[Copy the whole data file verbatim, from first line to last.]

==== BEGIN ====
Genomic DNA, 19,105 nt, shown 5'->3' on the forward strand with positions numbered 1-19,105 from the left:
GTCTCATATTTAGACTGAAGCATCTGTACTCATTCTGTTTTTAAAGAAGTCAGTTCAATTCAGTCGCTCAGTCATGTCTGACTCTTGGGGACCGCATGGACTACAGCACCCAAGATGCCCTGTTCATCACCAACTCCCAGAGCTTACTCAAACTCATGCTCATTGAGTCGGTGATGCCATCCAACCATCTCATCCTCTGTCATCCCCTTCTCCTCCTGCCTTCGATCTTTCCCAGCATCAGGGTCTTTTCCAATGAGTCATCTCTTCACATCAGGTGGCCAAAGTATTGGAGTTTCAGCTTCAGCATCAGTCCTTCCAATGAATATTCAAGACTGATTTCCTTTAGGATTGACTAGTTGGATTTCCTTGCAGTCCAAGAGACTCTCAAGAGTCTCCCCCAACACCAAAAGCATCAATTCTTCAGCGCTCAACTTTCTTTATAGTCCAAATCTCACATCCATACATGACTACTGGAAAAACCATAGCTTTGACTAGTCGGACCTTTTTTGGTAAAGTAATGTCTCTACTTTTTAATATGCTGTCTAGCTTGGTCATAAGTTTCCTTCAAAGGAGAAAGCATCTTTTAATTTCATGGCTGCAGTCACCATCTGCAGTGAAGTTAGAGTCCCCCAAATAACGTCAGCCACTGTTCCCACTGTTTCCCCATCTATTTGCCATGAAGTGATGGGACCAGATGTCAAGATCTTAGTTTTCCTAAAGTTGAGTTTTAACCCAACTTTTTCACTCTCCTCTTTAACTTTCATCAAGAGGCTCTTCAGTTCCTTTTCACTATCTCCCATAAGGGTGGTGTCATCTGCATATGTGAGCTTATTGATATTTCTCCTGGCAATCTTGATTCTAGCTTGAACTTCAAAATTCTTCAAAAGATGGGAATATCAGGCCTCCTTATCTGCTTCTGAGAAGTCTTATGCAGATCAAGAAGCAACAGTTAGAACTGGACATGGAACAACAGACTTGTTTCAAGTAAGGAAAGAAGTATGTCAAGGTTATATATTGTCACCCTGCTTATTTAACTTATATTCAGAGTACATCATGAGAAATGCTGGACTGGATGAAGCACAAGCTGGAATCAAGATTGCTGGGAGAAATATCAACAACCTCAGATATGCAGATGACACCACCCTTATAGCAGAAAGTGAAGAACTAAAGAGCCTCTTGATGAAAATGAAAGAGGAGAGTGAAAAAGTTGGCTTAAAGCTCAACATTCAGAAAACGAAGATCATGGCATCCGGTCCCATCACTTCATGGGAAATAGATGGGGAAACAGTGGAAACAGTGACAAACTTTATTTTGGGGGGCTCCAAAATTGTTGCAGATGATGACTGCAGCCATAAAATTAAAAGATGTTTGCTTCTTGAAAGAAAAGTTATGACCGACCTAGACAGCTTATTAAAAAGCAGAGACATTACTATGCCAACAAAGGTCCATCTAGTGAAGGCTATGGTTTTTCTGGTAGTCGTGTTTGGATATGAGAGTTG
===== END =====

Genomic DNA, 19,105 nt, shown 5'->3' on the forward strand with positions numbered 1-19,105 from the left:
GTCTCATATTTAGACTGAAGCATCTGTACTCATTCTGTTTTTAAAGAAGTCAGTTCAATTCAGTCGCTCAGTCATGTCTGACTCTTGGGGACCGCATGGACTACAGCACCCAAGATGCCCTGTTCATCACCAACTCCCAGAGCTTACTCAAACTCATGCTCATTGAGTCGGTGATGCCATCCAACCATCTCATCCTCTGTCATCCCCTTCTCCTCCTGCCTTCGATCTTTCCCAGCATCAGGGTCTTTTCCAATGAGTCATCTCTTCACATCAGGTGGCCAAAGTATTGGAGTTTCAGCTTCAGCATCAGTCCTTCCAATGAATATTCAAGACTGATTTCCTTTAGGATTGACTAGTTGGATTTCCTTGCAGTCCAAGAGACTCTCAAGAGTCTCCCCCAACACCAAAAGCATCAATTCTTCAGCGCTCAACTTTCTTTATAGTCCAAATCTCACATCCATACATGACTACTGGAAAAACCATAGCTTTGACTAGTCGGACCTTTTTTGGTAAAGTAATGTCTCTACTTTTTAATATGCTGTCTAGCTTGGTCATAAGTTTCCTTCAAAGGAGAAAGCATCTTTTAATTTCATGGCTGCAGTCACCATCTGCAGTGAAGTTAGAGTCCCCCAAATAACGTCAGCCACTGTTCCCACTGTTTCCCCATCTATTTGCCATGAAGTGATGGGACCAGATGTCAAGATCTTAGTTTTCCTAAAGTTGAGTTTTAACCCAACTTTTTCACTCTCCTCTTTAACTTTCATCAAGAGGCTCTTCAGTTCCTTTTCACTATCTCCCATAAGGGTGGTGTCATCTGCATATGTGAGCTTATTGATATTTCTCCTGGCAATCTTGATTCTAGCTTGAACTTCAAAATTCTTCAAAAGATGGGAATATCAGGCCTCCTTATCTGCTTCTGAGAAGTCTTATGCAGATCAAGAAGCAACAGTTAGAACTGGACATGGAACAACAGACTTGTTTCAAGTAAGGAAAGAAGTATGTCAAGGTTATATATTGTCACCCTGCTTATTTAACTTATATTCAGAGTACATCATGAGAAATGCTGGACTGGATGAAGCACAAGCTGGAATCAAGATTGCTGGGAGAAATATCAACAACCTCAGATATGCAGATGACACCACCCTTATAGCAGAAAGTGAAGAACTAAAGAGCCTCTTGATGAAAATGAAAGAGGAGAGTGAAAAAGTTGGCTTAAAGCTCAACATTCAGAAAACGAAGATCATGGCATCCGGTCCCATCACTTCATGGGAAATAGATGGGGAAACAGTGGAAACAGTGACAAACTTTATTTTGGGGGGCTCCAAAATTGTTGCAGATGATGACTGCAGCCATAAAATTAAAAGATGTTTGCTTCTTGAAAGAAAAGTTATGACCGACCTAGACAGCTTATTAAAAAGCAGAGACATTACTATGCCAACAAAGGTCCATCTAGTGAAGGCTATGGTTTTTCTGGTAGTCGTGTTTGGATATGAGAGTTG